Risk of Cyclists and Motor Cyclists Injury
CYCLISTS AND MOTOR CYCLISTS:
This includes conventional motor cycles, motor scooters, mopeds and pedal cycles. Accidents to cyclists and motor cyclists are commonly caused by turning in front of a vehicle from one side or the other. The cycle is hit and the person is thrown violently to the ground or into some other object or on to the car.
In being thrown, they may injure the groins or legs by protruding objects, such as handlebars or projection levers or mirrors, long tears being common. The handlebar may tear the liver or the spleen and cause massive internal bleeding.
The head or shoulder may hit some object first, or they may be thrown beneath a vehicle and crushed like any pedestrian. Primary impact injuries may be to the leg or to the chest if the victim runs into a stationary vehicle, often causing a ruptured heart or aorta.
Injuries to legs may occur in relatively low speed accidents due to the machine falling heavily on them. Falling from the" vehicle, especially at speed can cause visceral damage, especially rupture of the liver and spleen.
Pillion riders falling off the backs of motor cycles have" a laceration of the back of the head, a fracture of the posterior fossa, counter coups contusions of the frontal lobes and abrasions of the back and elbows.
Crash helmet reduces friction of the head against the ground, and makes deceleration less drastic by allowing the protected head to skid across the ground. When a crash helmet is worn, the crown may be protected. but the whole head may be "egg shelled” on to the base or cervical spine with fracture of the spine.
Occasionally, when the helmet is pinned or crushed, the chin strap may be drawn upwards and strangulation. Although helmets do decrease fatalities, their greatest value is protection at lower speed or tangential impacts. A helmet which shows only glancing linear abrasions indicates the likelihood of a less severe brain injury than one in which there is direct impact imprint.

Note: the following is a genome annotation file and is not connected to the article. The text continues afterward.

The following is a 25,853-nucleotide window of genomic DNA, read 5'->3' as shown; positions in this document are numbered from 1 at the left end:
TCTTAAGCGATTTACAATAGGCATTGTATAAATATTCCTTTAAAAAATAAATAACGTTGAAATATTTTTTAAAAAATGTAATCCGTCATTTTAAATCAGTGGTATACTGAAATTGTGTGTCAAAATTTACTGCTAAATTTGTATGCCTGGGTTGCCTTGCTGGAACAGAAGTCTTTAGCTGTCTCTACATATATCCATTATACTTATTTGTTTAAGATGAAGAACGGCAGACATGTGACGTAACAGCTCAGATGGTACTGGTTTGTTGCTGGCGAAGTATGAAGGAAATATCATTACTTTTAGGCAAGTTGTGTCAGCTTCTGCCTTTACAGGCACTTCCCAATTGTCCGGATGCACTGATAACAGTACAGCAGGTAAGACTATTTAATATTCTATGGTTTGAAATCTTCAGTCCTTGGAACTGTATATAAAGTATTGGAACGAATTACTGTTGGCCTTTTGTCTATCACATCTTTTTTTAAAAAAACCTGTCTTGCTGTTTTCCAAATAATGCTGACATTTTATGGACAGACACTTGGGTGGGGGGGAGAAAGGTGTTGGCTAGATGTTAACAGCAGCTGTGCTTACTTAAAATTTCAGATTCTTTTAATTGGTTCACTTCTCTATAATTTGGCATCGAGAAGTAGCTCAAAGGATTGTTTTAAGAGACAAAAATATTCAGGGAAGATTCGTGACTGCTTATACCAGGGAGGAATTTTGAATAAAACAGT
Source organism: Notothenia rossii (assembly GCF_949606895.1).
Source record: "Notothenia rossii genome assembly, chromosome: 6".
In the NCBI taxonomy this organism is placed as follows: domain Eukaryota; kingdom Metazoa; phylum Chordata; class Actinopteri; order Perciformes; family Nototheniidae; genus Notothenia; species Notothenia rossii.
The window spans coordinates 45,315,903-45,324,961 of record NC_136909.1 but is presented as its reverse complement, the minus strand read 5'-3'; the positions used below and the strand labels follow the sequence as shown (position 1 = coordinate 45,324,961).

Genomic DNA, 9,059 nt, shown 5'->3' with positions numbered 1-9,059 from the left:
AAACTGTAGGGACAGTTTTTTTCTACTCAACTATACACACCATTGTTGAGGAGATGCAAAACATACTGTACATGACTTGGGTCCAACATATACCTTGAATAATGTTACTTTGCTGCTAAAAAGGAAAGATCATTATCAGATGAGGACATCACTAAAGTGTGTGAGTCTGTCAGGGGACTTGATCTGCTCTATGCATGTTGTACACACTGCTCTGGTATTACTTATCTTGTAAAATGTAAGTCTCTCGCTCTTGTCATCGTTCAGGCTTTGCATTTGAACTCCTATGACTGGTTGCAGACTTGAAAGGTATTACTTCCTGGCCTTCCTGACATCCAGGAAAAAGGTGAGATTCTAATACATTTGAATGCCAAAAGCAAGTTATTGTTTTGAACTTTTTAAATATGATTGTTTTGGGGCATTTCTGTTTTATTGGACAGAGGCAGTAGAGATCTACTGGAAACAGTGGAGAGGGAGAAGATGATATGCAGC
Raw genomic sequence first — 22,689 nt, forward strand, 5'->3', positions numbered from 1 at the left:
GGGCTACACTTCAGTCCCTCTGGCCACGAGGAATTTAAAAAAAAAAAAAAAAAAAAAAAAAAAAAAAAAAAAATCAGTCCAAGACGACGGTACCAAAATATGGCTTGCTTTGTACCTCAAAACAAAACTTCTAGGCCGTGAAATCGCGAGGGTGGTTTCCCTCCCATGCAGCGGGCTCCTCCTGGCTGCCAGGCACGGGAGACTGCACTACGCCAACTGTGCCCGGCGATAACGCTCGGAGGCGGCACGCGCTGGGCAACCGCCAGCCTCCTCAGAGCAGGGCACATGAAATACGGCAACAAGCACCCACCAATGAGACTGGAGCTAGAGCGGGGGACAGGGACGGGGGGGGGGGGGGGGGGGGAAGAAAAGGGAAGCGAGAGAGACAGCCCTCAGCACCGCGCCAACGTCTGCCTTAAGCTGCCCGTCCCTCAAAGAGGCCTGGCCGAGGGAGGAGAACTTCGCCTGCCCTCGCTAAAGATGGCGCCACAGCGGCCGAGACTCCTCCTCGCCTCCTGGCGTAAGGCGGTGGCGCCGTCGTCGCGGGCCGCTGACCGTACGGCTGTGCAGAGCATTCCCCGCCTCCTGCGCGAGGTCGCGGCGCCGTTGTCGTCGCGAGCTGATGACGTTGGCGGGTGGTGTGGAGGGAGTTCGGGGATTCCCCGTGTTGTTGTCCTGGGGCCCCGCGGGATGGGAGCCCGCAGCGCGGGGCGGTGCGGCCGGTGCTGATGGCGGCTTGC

About fifty percent of helmetless motor cyclists sustain head injury. The person falls head-on into some hard surface, or slides and tears the unprotected brow, face or ears with flattened or depressed fracture of the skull. The brain is crushed or torn and bleeds from multiple sites.
Impact on the crown of the head may produce ring fracture around the foramen magnum. In about 25% of cases cervical spine fractures occur. Severe brain damage may occur even when a helmet is worn. Conical contusions and lacerations are common. Brain tissue may extrude through compound fractures of the skull.
The classical fatal injury in both motor cyclists and pillion passengers is fracture of the skull, usually front secondary impact with ground. Temper parietal fractures are common often with counter coup brain injury. In many types of road accidents or due to a very heavy impact on one side of the head, a fracture is produced across the flour of each middle fossa passing through the pituitary fossa, often associated with fissured fractures passing upwards to the temporal bones. At autopsy, the base of the skull is seen divided into two halves, each moving independently of each other like a hinge, the so-called motor cyclists fracture.
The motor cyclist may drive into the back of a large vehicle, e.g., truck, known as "under-running" or "tail-gating". This may occur due to the sudden and unexpected stoppage of the truck or when the motor cyclist is at high speed in darkness. In such cases, the motor cyclist's head and shoulders are smashed against the tail-board. In extreme cases decapitation may occur.